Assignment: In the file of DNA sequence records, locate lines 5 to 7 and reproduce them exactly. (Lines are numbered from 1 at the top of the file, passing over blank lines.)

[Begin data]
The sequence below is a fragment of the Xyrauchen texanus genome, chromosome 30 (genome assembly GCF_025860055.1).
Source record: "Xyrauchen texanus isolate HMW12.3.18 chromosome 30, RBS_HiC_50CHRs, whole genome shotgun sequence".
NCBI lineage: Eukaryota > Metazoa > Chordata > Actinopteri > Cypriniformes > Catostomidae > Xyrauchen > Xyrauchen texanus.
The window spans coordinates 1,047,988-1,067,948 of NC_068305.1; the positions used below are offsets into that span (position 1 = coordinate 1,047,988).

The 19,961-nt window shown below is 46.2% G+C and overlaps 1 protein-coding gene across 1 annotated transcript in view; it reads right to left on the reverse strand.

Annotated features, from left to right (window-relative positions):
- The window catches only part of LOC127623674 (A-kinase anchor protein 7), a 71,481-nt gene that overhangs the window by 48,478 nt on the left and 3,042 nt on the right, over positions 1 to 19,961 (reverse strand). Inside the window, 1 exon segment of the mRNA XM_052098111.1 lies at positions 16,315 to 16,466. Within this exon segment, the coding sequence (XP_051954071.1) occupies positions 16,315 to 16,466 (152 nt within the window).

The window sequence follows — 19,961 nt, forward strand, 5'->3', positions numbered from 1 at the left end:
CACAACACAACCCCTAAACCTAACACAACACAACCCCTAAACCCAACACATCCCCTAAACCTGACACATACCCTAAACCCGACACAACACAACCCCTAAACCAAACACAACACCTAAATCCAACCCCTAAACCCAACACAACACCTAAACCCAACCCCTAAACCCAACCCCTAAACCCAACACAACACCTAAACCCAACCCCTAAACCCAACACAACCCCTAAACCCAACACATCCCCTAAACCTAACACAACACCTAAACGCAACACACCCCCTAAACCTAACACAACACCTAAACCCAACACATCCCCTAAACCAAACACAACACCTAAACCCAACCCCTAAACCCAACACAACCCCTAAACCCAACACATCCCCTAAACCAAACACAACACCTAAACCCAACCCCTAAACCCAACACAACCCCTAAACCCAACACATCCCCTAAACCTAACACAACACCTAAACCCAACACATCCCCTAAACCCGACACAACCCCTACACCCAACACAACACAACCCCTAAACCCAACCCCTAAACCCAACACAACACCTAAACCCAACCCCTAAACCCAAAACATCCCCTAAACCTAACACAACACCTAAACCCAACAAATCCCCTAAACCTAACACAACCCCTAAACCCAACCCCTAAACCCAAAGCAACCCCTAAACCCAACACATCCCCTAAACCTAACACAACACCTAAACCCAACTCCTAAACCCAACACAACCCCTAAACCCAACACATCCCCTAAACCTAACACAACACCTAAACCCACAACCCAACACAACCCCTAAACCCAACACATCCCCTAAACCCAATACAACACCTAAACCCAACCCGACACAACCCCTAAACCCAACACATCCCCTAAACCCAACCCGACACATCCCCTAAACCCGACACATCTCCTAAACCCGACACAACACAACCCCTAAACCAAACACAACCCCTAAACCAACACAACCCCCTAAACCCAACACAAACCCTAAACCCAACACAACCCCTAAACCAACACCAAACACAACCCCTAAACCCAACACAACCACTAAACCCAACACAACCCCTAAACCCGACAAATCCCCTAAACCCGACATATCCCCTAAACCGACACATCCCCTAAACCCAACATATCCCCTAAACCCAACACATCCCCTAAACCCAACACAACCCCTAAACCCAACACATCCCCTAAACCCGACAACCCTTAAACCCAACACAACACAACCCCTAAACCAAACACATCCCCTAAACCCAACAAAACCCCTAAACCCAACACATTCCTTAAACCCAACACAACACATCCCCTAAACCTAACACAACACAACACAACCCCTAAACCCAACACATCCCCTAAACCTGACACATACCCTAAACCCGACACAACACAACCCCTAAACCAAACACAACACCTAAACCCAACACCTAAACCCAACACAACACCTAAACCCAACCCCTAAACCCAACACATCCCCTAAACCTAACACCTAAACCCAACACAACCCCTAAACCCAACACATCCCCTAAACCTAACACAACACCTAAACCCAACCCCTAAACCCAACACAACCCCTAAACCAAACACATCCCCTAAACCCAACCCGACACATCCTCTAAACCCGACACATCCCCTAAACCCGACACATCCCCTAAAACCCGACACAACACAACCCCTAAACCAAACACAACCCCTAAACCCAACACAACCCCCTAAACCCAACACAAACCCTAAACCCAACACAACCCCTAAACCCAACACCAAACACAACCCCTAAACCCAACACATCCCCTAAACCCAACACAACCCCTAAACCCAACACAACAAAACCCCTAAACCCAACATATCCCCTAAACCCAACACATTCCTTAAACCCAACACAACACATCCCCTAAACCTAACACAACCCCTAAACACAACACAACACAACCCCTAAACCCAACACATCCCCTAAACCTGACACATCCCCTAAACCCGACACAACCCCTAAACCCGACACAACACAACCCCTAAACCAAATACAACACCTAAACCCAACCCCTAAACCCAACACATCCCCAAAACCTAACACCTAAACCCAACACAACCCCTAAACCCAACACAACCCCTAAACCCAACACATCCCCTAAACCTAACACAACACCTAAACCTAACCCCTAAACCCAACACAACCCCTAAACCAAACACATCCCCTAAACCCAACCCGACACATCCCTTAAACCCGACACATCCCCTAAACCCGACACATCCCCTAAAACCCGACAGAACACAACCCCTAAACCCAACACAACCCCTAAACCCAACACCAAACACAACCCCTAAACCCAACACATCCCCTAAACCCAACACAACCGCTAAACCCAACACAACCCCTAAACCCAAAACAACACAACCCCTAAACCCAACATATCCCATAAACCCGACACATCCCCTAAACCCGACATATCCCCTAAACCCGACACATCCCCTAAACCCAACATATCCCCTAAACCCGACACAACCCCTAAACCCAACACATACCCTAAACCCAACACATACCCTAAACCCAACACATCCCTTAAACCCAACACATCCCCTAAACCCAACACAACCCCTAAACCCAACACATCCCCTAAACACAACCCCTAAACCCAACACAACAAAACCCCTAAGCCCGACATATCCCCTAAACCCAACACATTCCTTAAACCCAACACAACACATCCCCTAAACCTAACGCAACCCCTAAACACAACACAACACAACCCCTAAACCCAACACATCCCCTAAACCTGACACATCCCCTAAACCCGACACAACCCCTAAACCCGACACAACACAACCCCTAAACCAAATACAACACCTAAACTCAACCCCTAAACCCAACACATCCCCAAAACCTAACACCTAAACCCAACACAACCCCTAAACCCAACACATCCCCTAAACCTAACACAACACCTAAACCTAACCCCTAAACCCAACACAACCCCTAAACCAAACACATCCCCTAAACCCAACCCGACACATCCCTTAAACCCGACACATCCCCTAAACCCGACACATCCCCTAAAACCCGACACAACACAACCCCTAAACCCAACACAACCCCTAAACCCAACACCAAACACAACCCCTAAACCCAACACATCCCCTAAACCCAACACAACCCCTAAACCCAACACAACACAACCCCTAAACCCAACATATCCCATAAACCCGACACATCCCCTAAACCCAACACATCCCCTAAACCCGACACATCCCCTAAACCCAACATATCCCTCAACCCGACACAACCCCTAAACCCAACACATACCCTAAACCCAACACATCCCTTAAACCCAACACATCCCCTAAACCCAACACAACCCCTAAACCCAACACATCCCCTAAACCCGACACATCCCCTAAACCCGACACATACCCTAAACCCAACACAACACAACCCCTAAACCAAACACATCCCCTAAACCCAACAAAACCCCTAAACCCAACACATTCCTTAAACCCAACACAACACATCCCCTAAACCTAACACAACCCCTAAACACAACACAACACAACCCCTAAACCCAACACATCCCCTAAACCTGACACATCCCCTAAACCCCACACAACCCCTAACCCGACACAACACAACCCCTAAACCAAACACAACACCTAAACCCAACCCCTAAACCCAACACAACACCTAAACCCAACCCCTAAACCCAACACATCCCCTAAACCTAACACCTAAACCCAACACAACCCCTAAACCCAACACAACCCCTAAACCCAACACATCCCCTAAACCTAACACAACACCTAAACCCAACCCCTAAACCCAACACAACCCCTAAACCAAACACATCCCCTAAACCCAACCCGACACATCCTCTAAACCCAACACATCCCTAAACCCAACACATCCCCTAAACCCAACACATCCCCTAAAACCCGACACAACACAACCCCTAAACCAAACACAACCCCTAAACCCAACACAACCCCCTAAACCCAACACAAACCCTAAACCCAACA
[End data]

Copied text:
The 19,961-nt window shown below is 46.2% G+C and overlaps 1 protein-coding gene across 1 annotated transcript in view; it reads right to left on the reverse strand.

Annotated features, from left to right (window-relative positions):
- The window catches only part of LOC127623674 (A-kinase anchor protein 7), a 71,481-nt gene that overhangs the window by 48,478 nt on the left and 3,042 nt on the right, over positions 1 to 19,961 (reverse strand). Inside the window, 1 exon segment of the mRNA XM_052098111.1 lies at positions 16,315 to 16,466. Within this exon segment, the coding sequence (XP_051954071.1) occupies positions 16,315 to 16,466 (152 nt within the window).